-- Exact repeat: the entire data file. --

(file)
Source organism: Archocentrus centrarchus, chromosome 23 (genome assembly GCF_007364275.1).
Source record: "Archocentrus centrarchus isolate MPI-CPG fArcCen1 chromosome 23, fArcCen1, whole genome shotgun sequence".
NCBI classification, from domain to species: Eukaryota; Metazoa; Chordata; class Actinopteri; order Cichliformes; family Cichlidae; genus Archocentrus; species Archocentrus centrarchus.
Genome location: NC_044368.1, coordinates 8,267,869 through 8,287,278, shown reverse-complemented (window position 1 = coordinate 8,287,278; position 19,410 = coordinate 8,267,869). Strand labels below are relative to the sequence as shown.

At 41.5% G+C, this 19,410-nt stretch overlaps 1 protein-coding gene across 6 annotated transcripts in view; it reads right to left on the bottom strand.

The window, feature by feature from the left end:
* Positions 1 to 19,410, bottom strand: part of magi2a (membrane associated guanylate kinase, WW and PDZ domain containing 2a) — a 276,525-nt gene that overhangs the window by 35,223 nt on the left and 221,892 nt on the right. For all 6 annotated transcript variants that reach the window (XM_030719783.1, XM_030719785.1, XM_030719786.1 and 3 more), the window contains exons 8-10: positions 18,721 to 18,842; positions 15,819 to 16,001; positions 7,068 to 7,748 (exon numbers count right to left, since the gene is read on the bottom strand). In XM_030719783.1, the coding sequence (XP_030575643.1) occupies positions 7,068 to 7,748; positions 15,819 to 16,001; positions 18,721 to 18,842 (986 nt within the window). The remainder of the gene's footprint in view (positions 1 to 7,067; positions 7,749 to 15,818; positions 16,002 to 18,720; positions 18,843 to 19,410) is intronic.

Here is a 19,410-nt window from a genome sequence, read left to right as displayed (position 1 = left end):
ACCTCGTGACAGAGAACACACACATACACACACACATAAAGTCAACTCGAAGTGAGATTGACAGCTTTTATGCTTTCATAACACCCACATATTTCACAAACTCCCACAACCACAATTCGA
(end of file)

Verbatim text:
Source organism: Archocentrus centrarchus, chromosome 23 (genome assembly GCF_007364275.1).
Source record: "Archocentrus centrarchus isolate MPI-CPG fArcCen1 chromosome 23, fArcCen1, whole genome shotgun sequence".
NCBI classification, from domain to species: Eukaryota; Metazoa; Chordata; class Actinopteri; order Cichliformes; family Cichlidae; genus Archocentrus; species Archocentrus centrarchus.
Genome location: NC_044368.1, coordinates 8,267,869 through 8,287,278, shown reverse-complemented (window position 1 = coordinate 8,287,278; position 19,410 = coordinate 8,267,869). Strand labels below are relative to the sequence as shown.

At 41.5% G+C, this 19,410-nt stretch overlaps 1 protein-coding gene across 6 annotated transcripts in view; it reads right to left on the bottom strand.

The window, feature by feature from the left end:
* Positions 1 to 19,410, bottom strand: part of magi2a (membrane associated guanylate kinase, WW and PDZ domain containing 2a) — a 276,525-nt gene that overhangs the window by 35,223 nt on the left and 221,892 nt on the right. For all 6 annotated transcript variants that reach the window (XM_030719783.1, XM_030719785.1, XM_030719786.1 and 3 more), the window contains exons 8-10: positions 18,721 to 18,842; positions 15,819 to 16,001; positions 7,068 to 7,748 (exon numbers count right to left, since the gene is read on the bottom strand). In XM_030719783.1, the coding sequence (XP_030575643.1) occupies positions 7,068 to 7,748; positions 15,819 to 16,001; positions 18,721 to 18,842 (986 nt within the window). The remainder of the gene's footprint in view (positions 1 to 7,067; positions 7,749 to 15,818; positions 16,002 to 18,720; positions 18,843 to 19,410) is intronic.

Here is a 19,410-nt window from a genome sequence, read left to right as displayed (position 1 = left end):
ACCTCGTGACAGAGAACACACACATACACACACACATAAAGTCAACTCGAAGTGAGATTGACAGCTTTTATGCTTTCATAACACCCACATATTTCACAAACTCCCACAACCACAATTCGA